Time Spent Watching Video Fell in Third Quarter: Nielsen
CTV made big gains as cord-cutting continued
Adults spent less time watching video during the third quarter of 2020, but spent a lot more time streaming connected TV, according to the latest Total Audience Report from Nielsen.
Nielsen said that the average time spent per day with video fell to 5 hours and 21 seconds during the third quarter of 2020, compared to 5 hours and 22 seconds in 2019 and 5 hours and 24 seconds in 2019.
Also Read: While COVID Hurt Ad Spending, Ad-Supported Streaming Gained
Against that current, time spent watching TV connected devices (CTV) grew while live plus time shifted tv dropped. Adults spent 1 hour and 5 minutes per day with CTV in the third quarter, up from 55 minutes in the third quarter of 2019 and 47 minutes in the third quarter of 2018. Adults spent 12 minutes watching video on a computer, up from 7 minutes the past two years.
Live plus time shifted TV fell to 3 hours and 41 minutes from 3:56 a year ago and 4:13 in 2018.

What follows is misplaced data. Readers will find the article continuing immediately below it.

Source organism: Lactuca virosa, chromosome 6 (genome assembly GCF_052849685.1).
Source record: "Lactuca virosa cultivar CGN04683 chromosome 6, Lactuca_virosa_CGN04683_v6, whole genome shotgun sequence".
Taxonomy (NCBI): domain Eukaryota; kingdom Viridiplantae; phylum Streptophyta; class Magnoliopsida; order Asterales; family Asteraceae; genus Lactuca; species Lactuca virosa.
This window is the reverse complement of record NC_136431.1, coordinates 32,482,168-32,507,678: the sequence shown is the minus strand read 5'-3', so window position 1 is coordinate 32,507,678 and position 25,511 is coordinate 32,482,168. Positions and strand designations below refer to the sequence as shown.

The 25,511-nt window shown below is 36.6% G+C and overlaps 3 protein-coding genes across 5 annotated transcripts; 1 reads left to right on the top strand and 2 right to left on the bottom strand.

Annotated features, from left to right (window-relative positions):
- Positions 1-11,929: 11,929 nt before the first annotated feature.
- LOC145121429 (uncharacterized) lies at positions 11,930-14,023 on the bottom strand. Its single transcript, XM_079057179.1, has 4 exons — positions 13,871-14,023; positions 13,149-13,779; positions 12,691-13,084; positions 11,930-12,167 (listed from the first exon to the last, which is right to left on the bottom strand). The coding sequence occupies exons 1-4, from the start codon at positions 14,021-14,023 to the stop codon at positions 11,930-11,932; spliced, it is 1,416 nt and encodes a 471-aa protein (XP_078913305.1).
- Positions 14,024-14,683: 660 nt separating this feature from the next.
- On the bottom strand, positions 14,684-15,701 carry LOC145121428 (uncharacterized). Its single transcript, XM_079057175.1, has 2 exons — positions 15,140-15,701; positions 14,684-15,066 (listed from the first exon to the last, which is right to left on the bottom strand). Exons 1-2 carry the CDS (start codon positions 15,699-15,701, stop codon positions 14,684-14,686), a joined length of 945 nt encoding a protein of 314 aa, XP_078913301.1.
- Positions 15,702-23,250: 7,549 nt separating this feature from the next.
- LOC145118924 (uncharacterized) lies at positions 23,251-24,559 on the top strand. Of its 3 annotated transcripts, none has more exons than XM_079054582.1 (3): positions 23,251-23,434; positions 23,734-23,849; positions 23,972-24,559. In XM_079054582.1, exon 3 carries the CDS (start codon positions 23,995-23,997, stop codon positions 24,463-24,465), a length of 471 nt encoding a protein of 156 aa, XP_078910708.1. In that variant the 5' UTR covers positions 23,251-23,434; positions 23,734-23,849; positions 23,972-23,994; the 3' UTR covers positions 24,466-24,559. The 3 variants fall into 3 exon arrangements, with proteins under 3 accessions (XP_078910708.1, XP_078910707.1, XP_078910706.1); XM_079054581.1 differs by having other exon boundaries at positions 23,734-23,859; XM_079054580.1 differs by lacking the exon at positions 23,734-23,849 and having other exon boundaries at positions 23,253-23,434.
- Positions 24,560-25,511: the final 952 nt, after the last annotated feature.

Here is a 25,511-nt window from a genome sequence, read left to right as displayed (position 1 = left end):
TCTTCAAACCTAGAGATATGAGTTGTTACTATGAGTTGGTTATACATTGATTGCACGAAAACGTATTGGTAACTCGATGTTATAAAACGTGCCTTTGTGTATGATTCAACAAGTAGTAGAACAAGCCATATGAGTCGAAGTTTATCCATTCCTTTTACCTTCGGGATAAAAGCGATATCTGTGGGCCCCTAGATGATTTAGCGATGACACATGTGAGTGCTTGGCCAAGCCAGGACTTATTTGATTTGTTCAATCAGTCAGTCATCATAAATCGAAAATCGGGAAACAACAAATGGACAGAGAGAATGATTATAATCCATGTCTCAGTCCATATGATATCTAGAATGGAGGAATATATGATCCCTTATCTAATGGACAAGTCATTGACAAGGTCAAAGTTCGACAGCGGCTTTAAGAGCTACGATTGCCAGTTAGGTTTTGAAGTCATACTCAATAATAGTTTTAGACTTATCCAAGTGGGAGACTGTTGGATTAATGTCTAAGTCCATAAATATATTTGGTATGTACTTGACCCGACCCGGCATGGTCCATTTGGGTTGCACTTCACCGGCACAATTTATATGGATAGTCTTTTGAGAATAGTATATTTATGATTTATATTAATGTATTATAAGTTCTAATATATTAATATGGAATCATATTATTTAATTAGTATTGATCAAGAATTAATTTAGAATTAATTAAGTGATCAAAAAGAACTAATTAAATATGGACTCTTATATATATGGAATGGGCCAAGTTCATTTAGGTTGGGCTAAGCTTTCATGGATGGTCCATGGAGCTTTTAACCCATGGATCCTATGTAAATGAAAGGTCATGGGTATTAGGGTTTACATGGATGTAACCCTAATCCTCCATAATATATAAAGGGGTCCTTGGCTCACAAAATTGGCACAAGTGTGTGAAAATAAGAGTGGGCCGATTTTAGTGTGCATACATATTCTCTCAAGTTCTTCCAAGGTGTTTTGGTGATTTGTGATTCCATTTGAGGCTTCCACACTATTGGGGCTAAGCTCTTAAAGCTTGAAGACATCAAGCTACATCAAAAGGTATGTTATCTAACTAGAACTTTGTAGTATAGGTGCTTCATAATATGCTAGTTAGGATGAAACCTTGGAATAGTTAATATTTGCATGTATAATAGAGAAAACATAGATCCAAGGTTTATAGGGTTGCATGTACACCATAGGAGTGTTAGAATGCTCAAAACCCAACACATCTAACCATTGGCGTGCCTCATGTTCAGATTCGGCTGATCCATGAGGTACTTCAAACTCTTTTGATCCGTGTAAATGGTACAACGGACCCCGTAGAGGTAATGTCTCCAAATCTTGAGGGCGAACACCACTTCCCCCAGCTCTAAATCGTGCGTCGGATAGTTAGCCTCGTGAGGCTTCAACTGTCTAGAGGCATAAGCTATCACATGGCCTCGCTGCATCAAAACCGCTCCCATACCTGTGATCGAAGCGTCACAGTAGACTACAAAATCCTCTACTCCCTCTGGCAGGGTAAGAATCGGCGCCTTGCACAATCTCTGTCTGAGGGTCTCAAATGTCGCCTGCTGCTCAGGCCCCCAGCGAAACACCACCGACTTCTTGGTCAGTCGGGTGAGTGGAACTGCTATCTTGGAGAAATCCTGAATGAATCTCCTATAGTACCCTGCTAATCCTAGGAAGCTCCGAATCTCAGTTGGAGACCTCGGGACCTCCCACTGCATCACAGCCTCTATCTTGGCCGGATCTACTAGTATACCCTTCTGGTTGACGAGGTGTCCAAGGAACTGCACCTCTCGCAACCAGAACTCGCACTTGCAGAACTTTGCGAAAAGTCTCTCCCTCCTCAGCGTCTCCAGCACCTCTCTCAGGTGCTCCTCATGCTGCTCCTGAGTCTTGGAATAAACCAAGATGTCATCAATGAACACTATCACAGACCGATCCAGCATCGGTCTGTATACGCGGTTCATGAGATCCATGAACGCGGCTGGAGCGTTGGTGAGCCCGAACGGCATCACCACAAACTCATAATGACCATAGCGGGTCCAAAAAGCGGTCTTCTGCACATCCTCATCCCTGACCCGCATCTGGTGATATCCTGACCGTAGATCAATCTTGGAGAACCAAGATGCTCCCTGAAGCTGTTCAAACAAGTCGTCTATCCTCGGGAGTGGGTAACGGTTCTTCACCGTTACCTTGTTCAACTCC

Nielsen said that the share of homes with a multichannel TV subscription fell to 75.4% in February 2019 to 76.1% in February 2020.
Traditional cable subs fell to 66.9% from 69.2%, while virtual multichannel video programming distributors like YouTube TV increased to 8.6% from 6.9%.
Over the air households represented 13.7% of homes, up from 13.6% and 10.8% were broadband only homes, up from 10.4%
Nielsen noted that 10% of the homes subscribing to a vMVPD also subscribe to traditional cable, while 24% are in over-the-air homes and 66% are in broadband only homes.
Homes with a subscription video on demand service grew to 74% from 73%. Enabled smart TVs grew to 56% of homes from 52%. Other internet connected devices rose to 48% from 42%.
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Jon has been business editor of Broadcasting+Cable since 2010. He focuses on revenue-generating activities, including advertising and distribution, as well as executive intrigue and merger and acquisition activity. Just about any story is fair game, if a dollar sign can make its way into the article. Before B+C, Jon covered the industry for TVWeek, Cable World, Electronic Media, Advertising Age and The New York Post. A native New Yorker, Jon is hiding in plain sight in the suburbs of Chicago.